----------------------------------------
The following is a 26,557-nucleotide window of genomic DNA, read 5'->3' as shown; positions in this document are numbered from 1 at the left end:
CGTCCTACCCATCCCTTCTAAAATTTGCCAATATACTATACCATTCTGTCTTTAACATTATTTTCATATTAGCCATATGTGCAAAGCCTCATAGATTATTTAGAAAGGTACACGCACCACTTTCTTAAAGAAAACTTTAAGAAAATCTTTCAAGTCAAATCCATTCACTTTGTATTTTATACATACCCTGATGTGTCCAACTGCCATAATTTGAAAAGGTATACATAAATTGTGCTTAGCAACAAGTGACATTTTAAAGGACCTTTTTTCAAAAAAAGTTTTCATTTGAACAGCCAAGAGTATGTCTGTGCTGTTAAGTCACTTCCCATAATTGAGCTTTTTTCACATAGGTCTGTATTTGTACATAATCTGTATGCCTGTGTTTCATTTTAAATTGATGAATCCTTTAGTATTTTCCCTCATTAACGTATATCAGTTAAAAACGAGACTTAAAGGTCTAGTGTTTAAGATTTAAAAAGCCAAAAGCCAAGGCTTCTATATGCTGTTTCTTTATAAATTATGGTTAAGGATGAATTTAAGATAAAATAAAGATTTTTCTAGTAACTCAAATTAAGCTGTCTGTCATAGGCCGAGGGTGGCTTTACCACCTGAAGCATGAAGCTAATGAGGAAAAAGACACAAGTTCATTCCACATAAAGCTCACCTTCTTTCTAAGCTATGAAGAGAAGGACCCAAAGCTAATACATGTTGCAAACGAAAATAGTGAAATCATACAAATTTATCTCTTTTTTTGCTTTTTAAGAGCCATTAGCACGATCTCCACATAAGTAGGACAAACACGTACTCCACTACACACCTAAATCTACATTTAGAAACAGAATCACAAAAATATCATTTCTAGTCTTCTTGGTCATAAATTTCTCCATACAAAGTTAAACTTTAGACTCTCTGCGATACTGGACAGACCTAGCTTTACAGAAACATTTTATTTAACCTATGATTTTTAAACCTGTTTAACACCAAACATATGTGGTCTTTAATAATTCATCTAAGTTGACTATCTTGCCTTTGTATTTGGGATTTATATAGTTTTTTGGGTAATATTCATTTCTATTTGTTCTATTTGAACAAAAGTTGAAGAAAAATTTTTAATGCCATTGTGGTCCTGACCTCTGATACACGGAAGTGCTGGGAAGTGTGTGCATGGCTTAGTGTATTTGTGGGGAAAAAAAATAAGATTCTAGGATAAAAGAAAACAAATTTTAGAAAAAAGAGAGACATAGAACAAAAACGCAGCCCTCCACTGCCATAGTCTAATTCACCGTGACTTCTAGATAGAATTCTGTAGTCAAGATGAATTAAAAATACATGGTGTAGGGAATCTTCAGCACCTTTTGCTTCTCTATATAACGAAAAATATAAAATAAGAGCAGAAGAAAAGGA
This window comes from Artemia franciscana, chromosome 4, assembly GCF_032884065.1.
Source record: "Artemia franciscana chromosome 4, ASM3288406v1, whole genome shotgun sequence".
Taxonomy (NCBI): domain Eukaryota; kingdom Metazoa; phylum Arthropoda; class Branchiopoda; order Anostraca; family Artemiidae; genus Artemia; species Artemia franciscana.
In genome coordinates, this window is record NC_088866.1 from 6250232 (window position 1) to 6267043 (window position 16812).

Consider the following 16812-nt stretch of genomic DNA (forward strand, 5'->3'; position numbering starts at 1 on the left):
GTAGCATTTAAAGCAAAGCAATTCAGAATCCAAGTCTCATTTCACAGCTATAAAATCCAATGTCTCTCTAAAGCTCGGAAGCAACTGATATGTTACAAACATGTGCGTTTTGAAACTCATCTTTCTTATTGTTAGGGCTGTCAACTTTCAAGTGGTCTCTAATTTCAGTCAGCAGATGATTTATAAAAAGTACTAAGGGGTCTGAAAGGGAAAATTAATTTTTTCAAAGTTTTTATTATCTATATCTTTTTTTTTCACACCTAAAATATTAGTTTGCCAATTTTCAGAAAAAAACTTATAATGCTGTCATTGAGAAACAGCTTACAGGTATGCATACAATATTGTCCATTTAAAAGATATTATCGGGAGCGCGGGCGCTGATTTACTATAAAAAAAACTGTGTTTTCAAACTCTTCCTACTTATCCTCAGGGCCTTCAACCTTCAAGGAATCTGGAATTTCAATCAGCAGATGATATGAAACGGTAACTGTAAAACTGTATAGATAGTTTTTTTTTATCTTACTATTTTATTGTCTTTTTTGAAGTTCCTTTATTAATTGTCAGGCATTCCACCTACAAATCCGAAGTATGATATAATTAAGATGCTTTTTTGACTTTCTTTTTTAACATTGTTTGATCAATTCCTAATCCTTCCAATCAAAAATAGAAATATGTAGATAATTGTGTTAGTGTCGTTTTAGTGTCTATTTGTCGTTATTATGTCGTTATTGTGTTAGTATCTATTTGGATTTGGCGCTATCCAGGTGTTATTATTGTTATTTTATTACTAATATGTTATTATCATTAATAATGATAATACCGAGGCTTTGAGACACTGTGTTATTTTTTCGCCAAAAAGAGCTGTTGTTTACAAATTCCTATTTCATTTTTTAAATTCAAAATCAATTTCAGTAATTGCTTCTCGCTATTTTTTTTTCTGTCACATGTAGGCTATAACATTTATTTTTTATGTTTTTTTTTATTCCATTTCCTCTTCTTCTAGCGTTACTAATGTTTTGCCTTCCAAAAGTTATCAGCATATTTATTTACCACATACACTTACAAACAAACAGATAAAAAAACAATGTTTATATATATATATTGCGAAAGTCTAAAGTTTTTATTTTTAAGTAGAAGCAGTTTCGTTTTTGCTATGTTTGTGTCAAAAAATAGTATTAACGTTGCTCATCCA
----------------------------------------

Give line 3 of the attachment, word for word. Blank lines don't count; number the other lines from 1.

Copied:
This window comes from Artemia franciscana, chromosome 4, assembly GCF_032884065.1.